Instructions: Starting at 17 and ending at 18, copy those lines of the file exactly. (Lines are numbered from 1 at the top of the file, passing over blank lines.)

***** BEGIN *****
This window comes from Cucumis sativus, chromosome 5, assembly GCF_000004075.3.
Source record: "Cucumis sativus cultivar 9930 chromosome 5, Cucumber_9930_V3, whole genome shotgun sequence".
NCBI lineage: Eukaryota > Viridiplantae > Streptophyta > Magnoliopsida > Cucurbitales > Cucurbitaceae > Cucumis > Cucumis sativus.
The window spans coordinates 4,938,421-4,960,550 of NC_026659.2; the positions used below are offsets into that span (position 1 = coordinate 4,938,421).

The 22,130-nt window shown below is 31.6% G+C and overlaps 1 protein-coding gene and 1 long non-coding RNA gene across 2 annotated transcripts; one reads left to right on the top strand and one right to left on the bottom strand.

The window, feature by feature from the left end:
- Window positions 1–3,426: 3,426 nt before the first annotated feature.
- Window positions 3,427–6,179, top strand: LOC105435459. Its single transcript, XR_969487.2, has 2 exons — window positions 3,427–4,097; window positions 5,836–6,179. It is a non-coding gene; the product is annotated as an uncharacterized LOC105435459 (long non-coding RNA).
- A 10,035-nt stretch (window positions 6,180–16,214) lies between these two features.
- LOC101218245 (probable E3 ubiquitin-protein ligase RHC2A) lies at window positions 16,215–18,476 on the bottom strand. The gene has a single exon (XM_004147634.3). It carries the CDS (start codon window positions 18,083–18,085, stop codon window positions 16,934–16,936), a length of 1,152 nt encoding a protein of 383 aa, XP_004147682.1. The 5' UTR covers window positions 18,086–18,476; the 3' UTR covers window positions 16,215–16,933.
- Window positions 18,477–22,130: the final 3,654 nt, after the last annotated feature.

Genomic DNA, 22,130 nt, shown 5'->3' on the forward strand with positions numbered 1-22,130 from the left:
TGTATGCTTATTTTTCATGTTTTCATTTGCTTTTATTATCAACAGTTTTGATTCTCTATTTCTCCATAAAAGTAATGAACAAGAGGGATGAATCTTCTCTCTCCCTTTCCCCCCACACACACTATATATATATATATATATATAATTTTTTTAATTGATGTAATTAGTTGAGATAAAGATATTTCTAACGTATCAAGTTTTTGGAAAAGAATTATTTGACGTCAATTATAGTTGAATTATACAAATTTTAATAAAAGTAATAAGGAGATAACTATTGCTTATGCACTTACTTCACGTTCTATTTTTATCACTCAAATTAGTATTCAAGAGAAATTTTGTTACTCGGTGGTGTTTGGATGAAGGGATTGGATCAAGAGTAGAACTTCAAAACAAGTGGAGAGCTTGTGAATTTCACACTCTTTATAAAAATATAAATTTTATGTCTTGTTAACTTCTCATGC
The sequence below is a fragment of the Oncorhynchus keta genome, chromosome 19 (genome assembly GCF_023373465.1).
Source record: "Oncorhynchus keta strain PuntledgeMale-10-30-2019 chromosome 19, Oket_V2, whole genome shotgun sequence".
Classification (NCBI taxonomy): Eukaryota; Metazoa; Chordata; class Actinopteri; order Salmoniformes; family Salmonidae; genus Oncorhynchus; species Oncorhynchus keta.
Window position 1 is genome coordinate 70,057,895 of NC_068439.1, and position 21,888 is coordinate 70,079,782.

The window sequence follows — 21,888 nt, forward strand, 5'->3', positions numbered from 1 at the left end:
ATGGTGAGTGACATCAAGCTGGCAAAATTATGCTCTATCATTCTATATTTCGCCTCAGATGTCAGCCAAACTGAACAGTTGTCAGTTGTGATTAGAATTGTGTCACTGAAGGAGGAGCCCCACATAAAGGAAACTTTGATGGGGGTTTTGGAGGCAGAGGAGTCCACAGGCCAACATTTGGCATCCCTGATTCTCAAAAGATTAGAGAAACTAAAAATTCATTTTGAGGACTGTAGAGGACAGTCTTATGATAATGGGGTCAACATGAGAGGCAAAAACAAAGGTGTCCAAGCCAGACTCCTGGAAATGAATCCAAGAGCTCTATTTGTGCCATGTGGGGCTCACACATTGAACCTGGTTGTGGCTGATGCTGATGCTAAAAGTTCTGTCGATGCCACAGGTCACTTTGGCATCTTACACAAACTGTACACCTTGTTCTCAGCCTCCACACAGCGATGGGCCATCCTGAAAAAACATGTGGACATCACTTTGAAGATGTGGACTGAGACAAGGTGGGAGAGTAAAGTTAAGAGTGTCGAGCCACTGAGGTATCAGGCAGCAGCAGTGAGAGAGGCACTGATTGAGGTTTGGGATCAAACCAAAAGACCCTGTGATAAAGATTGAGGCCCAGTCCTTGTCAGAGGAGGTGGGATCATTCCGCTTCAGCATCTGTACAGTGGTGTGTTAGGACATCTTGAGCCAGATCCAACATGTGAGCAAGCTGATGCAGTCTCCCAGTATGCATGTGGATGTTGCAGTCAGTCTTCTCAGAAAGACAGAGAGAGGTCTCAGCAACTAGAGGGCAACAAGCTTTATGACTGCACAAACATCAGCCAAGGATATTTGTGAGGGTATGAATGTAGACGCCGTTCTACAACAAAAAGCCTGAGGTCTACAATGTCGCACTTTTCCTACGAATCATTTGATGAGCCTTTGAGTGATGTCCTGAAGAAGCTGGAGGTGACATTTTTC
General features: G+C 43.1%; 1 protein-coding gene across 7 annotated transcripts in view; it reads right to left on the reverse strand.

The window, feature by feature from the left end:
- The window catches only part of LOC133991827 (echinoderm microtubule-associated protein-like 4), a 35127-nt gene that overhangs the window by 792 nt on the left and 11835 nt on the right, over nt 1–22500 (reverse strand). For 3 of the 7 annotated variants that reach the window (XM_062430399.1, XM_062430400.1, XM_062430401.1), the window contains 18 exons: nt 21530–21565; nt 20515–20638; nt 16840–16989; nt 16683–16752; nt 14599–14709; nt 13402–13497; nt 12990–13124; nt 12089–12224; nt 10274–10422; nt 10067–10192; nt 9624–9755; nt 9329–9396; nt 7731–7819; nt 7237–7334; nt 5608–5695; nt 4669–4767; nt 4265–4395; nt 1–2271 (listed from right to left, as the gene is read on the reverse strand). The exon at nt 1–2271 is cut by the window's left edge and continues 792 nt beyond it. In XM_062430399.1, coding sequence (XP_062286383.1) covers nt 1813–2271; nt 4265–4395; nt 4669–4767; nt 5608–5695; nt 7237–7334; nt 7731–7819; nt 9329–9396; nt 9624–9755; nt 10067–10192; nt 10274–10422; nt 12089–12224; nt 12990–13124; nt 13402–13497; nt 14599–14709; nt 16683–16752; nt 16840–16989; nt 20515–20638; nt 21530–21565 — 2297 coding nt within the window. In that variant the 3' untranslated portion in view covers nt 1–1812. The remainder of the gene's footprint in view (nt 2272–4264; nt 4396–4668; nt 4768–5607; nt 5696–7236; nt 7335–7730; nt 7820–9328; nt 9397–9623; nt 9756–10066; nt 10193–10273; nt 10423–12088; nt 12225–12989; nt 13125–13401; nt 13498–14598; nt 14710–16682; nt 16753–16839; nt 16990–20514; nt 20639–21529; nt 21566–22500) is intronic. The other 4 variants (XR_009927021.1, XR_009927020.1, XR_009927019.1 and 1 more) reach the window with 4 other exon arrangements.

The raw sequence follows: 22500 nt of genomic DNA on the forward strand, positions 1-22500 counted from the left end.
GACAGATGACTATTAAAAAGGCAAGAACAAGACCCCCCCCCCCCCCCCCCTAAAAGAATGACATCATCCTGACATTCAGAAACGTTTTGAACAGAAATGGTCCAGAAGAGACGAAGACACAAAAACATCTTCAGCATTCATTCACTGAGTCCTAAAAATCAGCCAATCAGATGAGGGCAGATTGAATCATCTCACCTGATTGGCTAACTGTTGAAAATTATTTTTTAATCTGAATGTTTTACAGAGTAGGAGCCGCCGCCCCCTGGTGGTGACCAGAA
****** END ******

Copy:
Window position 1 is genome coordinate 70,057,895 of NC_068439.1, and position 21,888 is coordinate 70,079,782.

The window sequence follows — 21,888 nt, forward strand, 5'->3', positions numbered from 1 at the left end: